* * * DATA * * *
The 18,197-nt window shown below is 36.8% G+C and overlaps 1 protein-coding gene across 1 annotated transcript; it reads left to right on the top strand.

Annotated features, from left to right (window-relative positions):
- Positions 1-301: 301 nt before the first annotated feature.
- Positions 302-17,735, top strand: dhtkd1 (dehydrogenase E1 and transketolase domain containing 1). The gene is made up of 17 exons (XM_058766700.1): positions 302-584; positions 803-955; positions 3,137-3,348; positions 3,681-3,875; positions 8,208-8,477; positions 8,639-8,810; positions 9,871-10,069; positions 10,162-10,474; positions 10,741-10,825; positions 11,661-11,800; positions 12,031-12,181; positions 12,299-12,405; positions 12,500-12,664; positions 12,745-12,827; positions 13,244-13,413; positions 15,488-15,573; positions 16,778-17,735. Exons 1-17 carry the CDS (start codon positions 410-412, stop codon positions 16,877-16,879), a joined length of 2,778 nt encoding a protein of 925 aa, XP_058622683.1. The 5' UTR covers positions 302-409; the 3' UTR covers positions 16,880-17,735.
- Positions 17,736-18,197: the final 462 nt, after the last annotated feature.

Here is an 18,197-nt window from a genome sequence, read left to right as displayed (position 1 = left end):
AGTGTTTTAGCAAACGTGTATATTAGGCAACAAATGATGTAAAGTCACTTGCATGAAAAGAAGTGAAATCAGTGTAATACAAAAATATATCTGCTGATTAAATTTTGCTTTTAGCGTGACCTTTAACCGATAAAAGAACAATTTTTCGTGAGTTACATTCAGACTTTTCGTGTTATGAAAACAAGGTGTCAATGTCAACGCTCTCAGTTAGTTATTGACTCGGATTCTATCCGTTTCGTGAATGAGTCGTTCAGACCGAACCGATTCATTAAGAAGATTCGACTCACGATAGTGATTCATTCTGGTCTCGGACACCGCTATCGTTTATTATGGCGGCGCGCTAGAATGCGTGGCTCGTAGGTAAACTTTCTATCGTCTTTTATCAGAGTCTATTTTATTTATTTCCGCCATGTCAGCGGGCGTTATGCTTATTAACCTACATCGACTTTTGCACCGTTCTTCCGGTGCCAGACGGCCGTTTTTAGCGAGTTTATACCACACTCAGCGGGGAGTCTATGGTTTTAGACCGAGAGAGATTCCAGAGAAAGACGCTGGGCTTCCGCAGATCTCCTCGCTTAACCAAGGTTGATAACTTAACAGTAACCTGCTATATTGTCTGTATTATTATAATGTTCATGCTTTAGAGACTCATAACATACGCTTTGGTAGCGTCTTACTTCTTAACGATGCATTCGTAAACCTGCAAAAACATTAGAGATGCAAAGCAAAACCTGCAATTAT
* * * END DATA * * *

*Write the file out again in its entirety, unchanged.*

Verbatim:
The 18,197-nt window shown below is 36.8% G+C and overlaps 1 protein-coding gene across 1 annotated transcript; it reads left to right on the top strand.

Annotated features, from left to right (window-relative positions):
- Positions 1-301: 301 nt before the first annotated feature.
- Positions 302-17,735, top strand: dhtkd1 (dehydrogenase E1 and transketolase domain containing 1). The gene is made up of 17 exons (XM_058766700.1): positions 302-584; positions 803-955; positions 3,137-3,348; positions 3,681-3,875; positions 8,208-8,477; positions 8,639-8,810; positions 9,871-10,069; positions 10,162-10,474; positions 10,741-10,825; positions 11,661-11,800; positions 12,031-12,181; positions 12,299-12,405; positions 12,500-12,664; positions 12,745-12,827; positions 13,244-13,413; positions 15,488-15,573; positions 16,778-17,735. Exons 1-17 carry the CDS (start codon positions 410-412, stop codon positions 16,877-16,879), a joined length of 2,778 nt encoding a protein of 925 aa, XP_058622683.1. The 5' UTR covers positions 302-409; the 3' UTR covers positions 16,880-17,735.
- Positions 17,736-18,197: the final 462 nt, after the last annotated feature.

Here is an 18,197-nt window from a genome sequence, read left to right as displayed (position 1 = left end):
AGTGTTTTAGCAAACGTGTATATTAGGCAACAAATGATGTAAAGTCACTTGCATGAAAAGAAGTGAAATCAGTGTAATACAAAAATATATCTGCTGATTAAATTTTGCTTTTAGCGTGACCTTTAACCGATAAAAGAACAATTTTTCGTGAGTTACATTCAGACTTTTCGTGTTATGAAAACAAGGTGTCAATGTCAACGCTCTCAGTTAGTTATTGACTCGGATTCTATCCGTTTCGTGAATGAGTCGTTCAGACCGAACCGATTCATTAAGAAGATTCGACTCACGATAGTGATTCATTCTGGTCTCGGACACCGCTATCGTTTATTATGGCGGCGCGCTAGAATGCGTGGCTCGTAGGTAAACTTTCTATCGTCTTTTATCAGAGTCTATTTTATTTATTTCCGCCATGTCAGCGGGCGTTATGCTTATTAACCTACATCGACTTTTGCACCGTTCTTCCGGTGCCAGACGGCCGTTTTTAGCGAGTTTATACCACACTCAGCGGGGAGTCTATGGTTTTAGACCGAGAGAGATTCCAGAGAAAGACGCTGGGCTTCCGCAGATCTCCTCGCTTAACCAAGGTTGATAACTTAACAGTAACCTGCTATATTGTCTGTATTATTATAATGTTCATGCTTTAGAGACTCATAACATACGCTTTGGTAGCGTCTTACTTCTTAACGATGCATTCGTAAACCTGCAAAAACATTAGAGATGCAAAGCAAAACCTGCAATTAT